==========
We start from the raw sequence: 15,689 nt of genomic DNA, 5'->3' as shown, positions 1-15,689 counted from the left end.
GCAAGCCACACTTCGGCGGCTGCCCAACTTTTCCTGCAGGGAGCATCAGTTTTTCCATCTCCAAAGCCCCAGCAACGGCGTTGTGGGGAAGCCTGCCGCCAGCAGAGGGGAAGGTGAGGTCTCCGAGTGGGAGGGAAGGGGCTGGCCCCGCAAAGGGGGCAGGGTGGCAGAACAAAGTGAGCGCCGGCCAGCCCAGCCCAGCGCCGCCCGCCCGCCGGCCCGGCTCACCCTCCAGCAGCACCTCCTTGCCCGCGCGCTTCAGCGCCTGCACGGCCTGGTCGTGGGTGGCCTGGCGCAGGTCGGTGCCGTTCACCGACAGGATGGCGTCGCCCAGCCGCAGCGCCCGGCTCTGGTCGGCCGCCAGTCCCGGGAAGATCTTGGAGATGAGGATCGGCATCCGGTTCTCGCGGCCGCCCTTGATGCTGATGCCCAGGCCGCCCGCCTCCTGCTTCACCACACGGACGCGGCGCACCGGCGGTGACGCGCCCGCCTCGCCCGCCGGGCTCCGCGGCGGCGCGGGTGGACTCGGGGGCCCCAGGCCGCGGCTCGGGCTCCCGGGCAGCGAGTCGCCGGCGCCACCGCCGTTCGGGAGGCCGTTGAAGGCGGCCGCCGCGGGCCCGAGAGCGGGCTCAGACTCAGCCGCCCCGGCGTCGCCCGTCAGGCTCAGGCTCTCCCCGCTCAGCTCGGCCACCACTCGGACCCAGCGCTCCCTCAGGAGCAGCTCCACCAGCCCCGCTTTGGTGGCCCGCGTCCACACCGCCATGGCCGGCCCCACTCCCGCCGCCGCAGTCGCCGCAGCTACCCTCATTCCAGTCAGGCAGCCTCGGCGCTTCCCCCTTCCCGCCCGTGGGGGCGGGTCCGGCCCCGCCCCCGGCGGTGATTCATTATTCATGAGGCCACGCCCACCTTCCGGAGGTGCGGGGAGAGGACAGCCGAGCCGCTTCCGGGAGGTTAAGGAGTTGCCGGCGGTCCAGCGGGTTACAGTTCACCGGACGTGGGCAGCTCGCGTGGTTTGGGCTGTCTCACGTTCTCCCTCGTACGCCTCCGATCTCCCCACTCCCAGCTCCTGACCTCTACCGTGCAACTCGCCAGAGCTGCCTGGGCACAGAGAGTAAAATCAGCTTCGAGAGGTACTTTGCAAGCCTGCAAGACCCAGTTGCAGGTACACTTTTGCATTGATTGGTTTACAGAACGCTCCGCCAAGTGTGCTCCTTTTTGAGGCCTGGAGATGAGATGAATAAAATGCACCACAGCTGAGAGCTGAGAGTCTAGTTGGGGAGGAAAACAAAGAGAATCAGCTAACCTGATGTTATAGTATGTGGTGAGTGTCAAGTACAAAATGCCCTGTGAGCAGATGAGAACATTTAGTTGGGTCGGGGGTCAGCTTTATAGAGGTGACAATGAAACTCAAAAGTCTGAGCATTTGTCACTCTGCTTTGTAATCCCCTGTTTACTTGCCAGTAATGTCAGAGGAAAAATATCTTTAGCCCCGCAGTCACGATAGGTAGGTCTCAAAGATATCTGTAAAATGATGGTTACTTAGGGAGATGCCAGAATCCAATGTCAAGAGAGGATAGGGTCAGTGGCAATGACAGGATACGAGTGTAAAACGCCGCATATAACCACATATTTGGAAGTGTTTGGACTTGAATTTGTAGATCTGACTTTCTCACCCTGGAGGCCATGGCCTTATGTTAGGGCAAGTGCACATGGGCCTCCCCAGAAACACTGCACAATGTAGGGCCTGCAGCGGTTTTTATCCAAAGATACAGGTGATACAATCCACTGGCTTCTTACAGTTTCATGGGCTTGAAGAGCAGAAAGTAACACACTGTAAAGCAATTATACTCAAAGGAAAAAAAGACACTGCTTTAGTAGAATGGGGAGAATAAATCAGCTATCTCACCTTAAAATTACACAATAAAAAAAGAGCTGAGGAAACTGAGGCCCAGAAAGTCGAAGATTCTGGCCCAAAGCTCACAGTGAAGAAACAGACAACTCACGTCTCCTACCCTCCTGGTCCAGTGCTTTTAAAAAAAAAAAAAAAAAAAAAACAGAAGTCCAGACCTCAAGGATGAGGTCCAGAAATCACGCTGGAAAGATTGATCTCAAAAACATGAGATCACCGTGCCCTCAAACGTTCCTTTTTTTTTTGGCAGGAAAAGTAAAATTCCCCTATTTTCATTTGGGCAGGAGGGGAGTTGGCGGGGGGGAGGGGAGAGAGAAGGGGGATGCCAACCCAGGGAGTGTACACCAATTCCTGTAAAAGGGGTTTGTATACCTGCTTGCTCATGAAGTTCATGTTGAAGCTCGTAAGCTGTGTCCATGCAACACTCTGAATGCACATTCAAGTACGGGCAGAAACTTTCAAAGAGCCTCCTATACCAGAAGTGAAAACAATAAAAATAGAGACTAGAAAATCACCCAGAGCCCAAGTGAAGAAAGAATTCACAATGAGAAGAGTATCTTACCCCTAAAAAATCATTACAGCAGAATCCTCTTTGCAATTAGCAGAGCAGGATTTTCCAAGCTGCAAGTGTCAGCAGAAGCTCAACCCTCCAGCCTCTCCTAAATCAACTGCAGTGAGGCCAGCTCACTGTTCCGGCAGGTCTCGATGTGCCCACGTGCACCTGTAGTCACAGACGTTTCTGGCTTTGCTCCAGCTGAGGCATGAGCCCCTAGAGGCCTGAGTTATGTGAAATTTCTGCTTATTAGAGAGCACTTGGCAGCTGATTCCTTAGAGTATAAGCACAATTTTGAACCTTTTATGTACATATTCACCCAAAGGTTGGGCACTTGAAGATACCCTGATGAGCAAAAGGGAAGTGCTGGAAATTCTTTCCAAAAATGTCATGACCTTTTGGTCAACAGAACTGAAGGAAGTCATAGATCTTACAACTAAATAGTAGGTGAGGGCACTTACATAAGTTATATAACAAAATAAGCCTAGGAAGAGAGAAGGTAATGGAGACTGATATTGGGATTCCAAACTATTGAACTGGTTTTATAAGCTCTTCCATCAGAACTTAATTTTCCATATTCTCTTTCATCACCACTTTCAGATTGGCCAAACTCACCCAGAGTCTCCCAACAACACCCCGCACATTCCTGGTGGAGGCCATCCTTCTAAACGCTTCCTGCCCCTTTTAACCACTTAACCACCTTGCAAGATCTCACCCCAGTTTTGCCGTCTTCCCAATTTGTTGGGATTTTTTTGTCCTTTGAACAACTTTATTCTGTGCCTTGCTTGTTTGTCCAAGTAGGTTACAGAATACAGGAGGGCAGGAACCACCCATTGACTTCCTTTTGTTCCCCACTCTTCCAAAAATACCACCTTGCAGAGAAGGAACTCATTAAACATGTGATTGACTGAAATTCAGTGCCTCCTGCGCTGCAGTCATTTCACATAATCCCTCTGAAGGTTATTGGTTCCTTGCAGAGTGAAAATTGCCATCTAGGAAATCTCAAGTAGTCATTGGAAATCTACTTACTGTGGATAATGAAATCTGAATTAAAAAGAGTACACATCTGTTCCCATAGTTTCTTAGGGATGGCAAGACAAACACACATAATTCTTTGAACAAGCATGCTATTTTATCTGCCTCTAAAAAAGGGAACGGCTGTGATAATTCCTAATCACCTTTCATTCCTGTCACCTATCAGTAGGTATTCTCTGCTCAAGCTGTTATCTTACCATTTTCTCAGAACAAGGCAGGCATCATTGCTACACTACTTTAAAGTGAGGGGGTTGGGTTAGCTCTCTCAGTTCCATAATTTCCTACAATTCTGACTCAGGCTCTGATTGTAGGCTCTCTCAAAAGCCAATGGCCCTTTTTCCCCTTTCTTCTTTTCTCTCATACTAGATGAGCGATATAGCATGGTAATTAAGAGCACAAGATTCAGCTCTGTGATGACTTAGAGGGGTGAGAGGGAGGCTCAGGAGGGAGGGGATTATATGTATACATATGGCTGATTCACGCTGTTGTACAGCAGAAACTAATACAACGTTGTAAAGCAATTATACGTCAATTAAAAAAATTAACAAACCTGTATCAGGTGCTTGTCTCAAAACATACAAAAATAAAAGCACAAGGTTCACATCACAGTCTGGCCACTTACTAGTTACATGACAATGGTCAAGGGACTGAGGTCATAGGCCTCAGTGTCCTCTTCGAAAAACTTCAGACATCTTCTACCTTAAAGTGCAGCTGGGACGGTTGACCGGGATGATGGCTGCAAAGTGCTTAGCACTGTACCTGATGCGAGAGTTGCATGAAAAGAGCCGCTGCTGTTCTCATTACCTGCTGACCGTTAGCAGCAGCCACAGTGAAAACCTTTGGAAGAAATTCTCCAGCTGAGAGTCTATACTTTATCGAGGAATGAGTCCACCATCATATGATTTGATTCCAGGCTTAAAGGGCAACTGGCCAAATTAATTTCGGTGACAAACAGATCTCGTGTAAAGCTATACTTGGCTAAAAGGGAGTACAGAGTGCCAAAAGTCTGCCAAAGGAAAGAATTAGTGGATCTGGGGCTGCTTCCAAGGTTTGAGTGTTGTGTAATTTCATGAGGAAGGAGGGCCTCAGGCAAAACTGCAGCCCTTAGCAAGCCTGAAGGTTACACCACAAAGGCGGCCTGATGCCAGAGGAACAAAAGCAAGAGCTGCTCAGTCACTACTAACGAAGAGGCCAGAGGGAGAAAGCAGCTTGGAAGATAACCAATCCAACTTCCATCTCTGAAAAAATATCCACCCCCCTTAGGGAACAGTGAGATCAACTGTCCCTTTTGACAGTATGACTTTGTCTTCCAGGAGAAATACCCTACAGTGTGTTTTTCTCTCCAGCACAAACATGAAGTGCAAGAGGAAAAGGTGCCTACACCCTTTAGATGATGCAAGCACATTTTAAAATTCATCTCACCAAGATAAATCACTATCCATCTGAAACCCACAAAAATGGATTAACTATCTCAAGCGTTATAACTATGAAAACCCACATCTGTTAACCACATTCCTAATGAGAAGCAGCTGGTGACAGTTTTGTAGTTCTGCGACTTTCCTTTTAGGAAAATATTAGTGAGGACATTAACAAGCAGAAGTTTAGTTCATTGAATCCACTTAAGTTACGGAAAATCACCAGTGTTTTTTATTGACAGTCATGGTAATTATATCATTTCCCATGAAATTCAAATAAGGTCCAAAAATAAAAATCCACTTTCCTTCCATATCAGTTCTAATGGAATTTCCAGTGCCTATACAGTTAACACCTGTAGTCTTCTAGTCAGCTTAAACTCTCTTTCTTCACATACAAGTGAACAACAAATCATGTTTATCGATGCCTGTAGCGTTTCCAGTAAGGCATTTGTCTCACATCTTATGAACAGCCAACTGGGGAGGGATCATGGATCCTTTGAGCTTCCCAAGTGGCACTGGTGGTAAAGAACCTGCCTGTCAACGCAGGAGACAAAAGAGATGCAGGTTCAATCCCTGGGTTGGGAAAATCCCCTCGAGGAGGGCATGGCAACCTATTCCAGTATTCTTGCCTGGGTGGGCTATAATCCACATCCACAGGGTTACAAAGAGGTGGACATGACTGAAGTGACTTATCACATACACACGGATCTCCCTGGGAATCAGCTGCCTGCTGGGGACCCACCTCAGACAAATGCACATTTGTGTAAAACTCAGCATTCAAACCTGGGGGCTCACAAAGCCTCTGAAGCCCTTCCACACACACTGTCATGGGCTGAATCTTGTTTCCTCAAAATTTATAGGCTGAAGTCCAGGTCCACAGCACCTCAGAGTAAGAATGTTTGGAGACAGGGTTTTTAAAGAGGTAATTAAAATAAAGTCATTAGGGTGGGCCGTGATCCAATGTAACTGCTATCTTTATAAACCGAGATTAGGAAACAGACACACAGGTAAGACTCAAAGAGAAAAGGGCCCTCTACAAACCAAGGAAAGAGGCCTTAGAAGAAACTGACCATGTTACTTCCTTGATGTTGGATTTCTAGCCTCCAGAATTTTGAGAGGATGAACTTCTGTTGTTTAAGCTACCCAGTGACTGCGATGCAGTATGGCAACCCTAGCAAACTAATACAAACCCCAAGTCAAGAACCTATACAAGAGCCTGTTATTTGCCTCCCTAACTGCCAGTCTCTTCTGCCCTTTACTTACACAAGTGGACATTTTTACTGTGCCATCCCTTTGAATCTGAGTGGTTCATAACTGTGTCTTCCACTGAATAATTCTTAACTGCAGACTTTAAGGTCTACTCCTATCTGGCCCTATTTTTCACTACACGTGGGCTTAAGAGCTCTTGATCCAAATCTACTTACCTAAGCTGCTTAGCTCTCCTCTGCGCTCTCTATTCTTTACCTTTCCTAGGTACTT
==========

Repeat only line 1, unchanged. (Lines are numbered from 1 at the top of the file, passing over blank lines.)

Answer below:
We start from the raw sequence: 15,689 nt of genomic DNA, 5'->3' as shown, positions 1-15,689 counted from the left end.